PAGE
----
Twenty minutes—That's all that stood between the Los Angeles Kings and their second trip to the Stanley Cup Final in three seasons.
After spotting the Chicago Blackhawks a two-goal lead early in the first period, Los Angeles clawed back into the contest and held a 4-3 advantage heading into the third and final frame.
That should have been enough for a Kings team that was 8-0 in these playoffs when leading after 40 minutes of action. That should have been enough against a Blackhawks team that hadn't won in these playoffs when trailing after 40.
Kings: 8-0 this postseason when leading after 2 periods Blackhawks: 0-4 this postseason when trailing after 2 periods— Vin Masi (@VinMasi) May 29, 2014
It wasn't enough though, and that blame falls squarely on Jonathan Quick's shoulders. The 2012 Conn Smythe winner came up with a handful of dazzling saves as the Kings were gunning for a come-from-behind win through the first two periods, but he failed to make the stops when they mattered most.
Ben Smith's goal 77 seconds into the third period breathed life, hope and belief into the 'Hawks, and it's a goal that Quick should have never allowed to happen. When you have a team like the Blackhawks on the ropes, rebounds can't be kicked out directly to streaking forwards when the initial shot itself didn't have much velocity.
Some will contend that Smith's tally wasn't on Quick at all. Instead, it was a case of Jarret Stoll losing a race to a loose puck. That's fair, but the puck should have never been loose in the first place. It'd be easy to forgive the Olympian netminder for one stinker, but he was fighting the puck all night and gave up a few softies that prevented the Kings from advancing.
The Smith goal was similar to Johnny Oduya's strike in the first period in that it came off of a play that didn't initially appear dangerous.
Patrick Kane has a rocket and shouldn't have been allowed too much time and space in the offensive zone, but Quick shouldn't have popped the rebound out into traffic either. While the goalie might seem like an easy target for a losing team, there's no denying that No. 32 wasn't at his best in Game 5. He finished the contest with an unimpressive .889 save percentage, stopping 40 of 45 shots.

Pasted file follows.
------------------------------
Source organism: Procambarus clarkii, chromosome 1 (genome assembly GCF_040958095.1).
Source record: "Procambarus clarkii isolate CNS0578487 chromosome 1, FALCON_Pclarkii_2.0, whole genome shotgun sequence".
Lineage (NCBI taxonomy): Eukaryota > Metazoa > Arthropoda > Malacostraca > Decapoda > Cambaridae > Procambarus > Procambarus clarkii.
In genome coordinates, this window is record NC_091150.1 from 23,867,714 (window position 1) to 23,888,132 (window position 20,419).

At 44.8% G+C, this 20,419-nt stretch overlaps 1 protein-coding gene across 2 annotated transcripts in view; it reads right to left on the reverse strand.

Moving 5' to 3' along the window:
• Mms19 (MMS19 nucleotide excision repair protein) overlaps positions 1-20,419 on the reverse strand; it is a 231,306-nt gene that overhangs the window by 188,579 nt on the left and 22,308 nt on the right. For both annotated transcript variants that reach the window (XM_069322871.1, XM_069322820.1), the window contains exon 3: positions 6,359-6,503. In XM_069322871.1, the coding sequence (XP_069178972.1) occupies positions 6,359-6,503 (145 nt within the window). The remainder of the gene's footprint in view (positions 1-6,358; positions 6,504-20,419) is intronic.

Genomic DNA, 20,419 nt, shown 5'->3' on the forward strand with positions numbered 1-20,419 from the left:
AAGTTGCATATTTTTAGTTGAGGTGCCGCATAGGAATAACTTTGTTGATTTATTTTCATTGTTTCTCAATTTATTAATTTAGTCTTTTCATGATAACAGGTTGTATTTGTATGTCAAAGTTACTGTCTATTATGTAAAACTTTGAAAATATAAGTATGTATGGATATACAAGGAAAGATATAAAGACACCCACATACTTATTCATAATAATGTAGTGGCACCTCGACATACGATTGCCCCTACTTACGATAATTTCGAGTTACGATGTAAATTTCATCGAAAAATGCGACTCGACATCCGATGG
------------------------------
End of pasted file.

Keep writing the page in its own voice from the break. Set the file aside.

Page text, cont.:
Corey Crawford was only marginally better, but the Kings don't have the offensive horses to keep up with the 'Hawks when Quick caves in for five goals in one night.
Jonathan Quick, quietly horrendous.— Dave Lozo (@DaveLozo) May 29, 2014
Especially when three of those goals come off of rebounds. Brandon Saad's first-period tally also came off of a puck that Quick originally stopped. Willie Mitchell gave the biscuit away in the corner, and it's tough to win games when defenders are coughing up pucks within a few feet of the net, but Quick clearly recognized that the play was developing because he made the initial save.
If you don't think that Quick had a bad game and was responsible for the loss, consider this: Michal Handzus beat him with a backhander in overtime. This isn't Kane or Jonathan Toews we're talking about. This is Handzus, he who skates as if he has bricks tied around his ankles. He's Mike Richards' guy on the goal, but Quick made $7 million this season to stop Handzus on a partial breakaway.
If you have to pick one Blackhawks forward to take that shot, it's Handzus. Quick just didn't have the wherewithal to make the save.
The elite goalie just got beat by Michal Handzus!— Second City Hockey (@2ndCityHockey) May 29, 2014
The Kings were uncharacteristically sloppy in Game 5. They played poorly in the neutral zone and turned the puck over numerous times, but so did the Blackhawks. Chicago was credited with 14 giveaways while L.A. tallied six.
Crawford came up with the big saves for the Blackhawks and Quick was below average in Game 5, and that's why there will be a Game 6. Quick made a handful of strong saves in the second period, but you don't put away defending champions with big saves in the second frame.
The Kings had a chance to finish the 'Hawks off, and they failed to do so because of five goals that Quick would really like to have back. No goalie wants to see their red light flick on, but he wasn't beaten on nasty one-time shots or beautiful give-and-go plays.
He allowed three goals on rebounds and one to Handzus in overtime after badly over-committing. Quick now has sub-.900 save percentages in three of his last five games, and, if the Blackhawks manage to steal this series away, just think back to Los Angeles' 4-3 lead heading into the third period of Game 5 and how Quick gave it away.